The guitar soloist did all of her work from memory, but the pianist had to have charts for her stint in the grand foyer. She used a standard sized iPad, and she had to lean over and squint to make things out. (She was a poor pianist, for what that was worth.

    My alto player has one of those music tablets (as seen in the pages of the International Musician), and while it will display one page at an almost readable size, page turns are cumbersome at best, and DC/DS maneuvers even moreso.

    Harry Connick did it right, with full sized computer screens (all Apple equipment, from what I've been told) and a centralized computer running things. However, the amount of equipment is/was formidable, and one computer fault and you're sitting there without the "soul" of your musical group.

    Paper isn't all that modern, but it's still the most foolproof of the technologies that we have. I'm even in the process of rendering all of the Comstock charts that we have (almost all of which are single pagers) from the book that they came bound in into individual charts. Not as convenient of a container, but a lot easier to shift things around for a gig.
     
  7. What a pain, Pete. It must be hugely frustrating to have done so much, with probably lots more to do, and have to spend time recovering a lost position.

    WRT paper v. digital, I scan my music to PDF and use iPad with Forscore app.

    Advantages are - all music for saxes and clarinets are in one place and easily accessable; backlit for performances; foot pageturner by bluetooth is a half a page at a time, so next page can appear at top of screen while still playing bottom page; easily crop music to fill screen maximally; does not blow off the music stand in the wind.

    Disadvantages are - not good in the rain; not very good in direct sunlight; need music stand slightly closer to read from, but I use glasses with a prescription specifically for my music stand distance; if many of the band have a difficult page turn all at the same time, I can be the only one still playing for a few bars...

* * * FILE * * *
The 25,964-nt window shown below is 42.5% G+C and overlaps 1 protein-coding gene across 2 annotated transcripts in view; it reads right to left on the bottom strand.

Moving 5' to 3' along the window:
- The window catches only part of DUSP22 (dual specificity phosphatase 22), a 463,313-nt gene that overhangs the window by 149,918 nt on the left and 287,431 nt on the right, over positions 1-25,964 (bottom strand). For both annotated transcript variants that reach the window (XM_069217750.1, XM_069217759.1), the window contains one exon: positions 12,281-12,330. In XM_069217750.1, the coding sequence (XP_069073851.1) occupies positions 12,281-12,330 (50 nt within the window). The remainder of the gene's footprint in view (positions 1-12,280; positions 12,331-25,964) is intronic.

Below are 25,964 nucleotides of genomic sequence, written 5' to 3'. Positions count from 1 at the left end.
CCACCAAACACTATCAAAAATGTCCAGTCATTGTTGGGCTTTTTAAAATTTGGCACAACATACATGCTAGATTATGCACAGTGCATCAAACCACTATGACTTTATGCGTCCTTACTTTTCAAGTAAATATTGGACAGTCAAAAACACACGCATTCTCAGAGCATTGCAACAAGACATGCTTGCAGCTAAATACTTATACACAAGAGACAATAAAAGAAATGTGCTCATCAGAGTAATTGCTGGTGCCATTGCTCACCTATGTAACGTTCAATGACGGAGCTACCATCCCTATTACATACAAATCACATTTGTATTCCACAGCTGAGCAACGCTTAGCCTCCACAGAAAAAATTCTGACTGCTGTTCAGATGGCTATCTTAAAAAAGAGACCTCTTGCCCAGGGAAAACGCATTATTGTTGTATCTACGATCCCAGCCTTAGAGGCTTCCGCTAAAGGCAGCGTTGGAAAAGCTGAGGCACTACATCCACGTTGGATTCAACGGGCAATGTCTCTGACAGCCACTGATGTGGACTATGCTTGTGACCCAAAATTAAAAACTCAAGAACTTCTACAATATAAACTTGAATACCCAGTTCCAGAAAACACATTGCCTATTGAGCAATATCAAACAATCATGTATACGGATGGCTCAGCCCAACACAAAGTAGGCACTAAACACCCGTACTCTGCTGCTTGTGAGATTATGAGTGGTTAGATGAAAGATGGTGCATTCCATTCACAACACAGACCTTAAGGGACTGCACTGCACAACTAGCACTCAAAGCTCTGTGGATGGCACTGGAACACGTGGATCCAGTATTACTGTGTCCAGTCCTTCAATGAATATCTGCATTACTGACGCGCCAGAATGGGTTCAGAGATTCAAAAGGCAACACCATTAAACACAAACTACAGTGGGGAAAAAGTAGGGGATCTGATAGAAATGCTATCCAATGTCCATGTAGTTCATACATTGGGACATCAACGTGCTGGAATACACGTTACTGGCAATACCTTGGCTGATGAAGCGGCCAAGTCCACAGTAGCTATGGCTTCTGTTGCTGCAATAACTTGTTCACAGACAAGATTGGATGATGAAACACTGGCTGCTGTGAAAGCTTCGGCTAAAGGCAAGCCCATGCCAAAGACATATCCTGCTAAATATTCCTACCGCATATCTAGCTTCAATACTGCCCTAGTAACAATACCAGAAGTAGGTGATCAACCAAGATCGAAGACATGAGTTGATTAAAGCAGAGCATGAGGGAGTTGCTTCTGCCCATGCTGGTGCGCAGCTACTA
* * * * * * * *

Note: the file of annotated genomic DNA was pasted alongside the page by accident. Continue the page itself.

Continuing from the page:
Chris
     
  8. tictactux

    tictactux Distinguished Member Distinguished Member

    One of the (for me) important criteria when selecting a "web page engine" (whatever you call your content management system) was the back-end: database? flat file?
    Within "image album systems" there's the question whether or not the system stores the pictures as DB objects (BLOBS) or just references a file within a folder structure.

    Back in the day when Microsoft's SharePoint Portal server was young I had the questionable honour of maintaining this sorry excuse for a content management system. When I discovered that everything, yes, everything was stored within a huge monolithic database I instantly knew that this was not suited for web pages that are hosted someplace else where you don't have physical access to the system.

    So for my own needs I settled for a plain old flat file system, every page content (not its form!) is stored in human readable form as a file, every file and every image exists "as is" within the file system. Backups are a breeze, as is portability - I just copy the whole tree over to a new system and off I go. Performance is not necessarily worse as file system caching is often better than DB caching, at least on shared systems. Bulk editing is easy, all you need is an editor capable of doing search/replace work in any number of open files.

    Databases are evil, I tell you.
     
  9. pete

    pete Brassica Oleracea Staff Member Administrator